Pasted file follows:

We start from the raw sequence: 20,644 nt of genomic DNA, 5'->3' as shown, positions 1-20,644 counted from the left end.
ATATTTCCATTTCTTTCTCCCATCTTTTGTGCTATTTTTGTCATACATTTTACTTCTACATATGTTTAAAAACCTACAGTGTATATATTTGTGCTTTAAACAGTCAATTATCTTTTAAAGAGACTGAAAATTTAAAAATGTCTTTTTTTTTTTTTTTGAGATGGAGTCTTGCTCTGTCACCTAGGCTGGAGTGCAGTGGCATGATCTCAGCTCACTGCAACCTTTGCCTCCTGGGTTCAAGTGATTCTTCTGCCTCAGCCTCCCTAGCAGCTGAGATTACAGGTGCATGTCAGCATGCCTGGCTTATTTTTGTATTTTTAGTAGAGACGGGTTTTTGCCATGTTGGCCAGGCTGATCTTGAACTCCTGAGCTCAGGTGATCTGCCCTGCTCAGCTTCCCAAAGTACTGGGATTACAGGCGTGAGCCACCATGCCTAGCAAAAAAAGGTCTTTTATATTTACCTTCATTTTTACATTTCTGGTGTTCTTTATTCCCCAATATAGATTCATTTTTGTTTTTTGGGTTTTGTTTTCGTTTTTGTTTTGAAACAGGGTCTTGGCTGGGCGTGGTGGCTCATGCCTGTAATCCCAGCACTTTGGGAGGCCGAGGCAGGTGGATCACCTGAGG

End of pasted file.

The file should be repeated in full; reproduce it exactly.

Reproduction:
We start from the raw sequence: 20,644 nt of genomic DNA, 5'->3' as shown, positions 1-20,644 counted from the left end.
ATATTTCCATTTCTTTCTCCCATCTTTTGTGCTATTTTTGTCATACATTTTACTTCTACATATGTTTAAAAACCTACAGTGTATATATTTGTGCTTTAAACAGTCAATTATCTTTTAAAGAGACTGAAAATTTAAAAATGTCTTTTTTTTTTTTTTTGAGATGGAGTCTTGCTCTGTCACCTAGGCTGGAGTGCAGTGGCATGATCTCAGCTCACTGCAACCTTTGCCTCCTGGGTTCAAGTGATTCTTCTGCCTCAGCCTCCCTAGCAGCTGAGATTACAGGTGCATGTCAGCATGCCTGGCTTATTTTTGTATTTTTAGTAGAGACGGGTTTTTGCCATGTTGGCCAGGCTGATCTTGAACTCCTGAGCTCAGGTGATCTGCCCTGCTCAGCTTCCCAAAGTACTGGGATTACAGGCGTGAGCCACCATGCCTAGCAAAAAAAGGTCTTTTATATTTACCTTCATTTTTACATTTCTGGTGTTCTTTATTCCCCAATATAGATTCATTTTTGTTTTTTGGGTTTTGTTTTCGTTTTTGTTTTGAAACAGGGTCTTGGCTGGGCGTGGTGGCTCATGCCTGTAATCCCAGCACTTTGGGAGGCCGAGGCAGGTGGATCACCTGAGG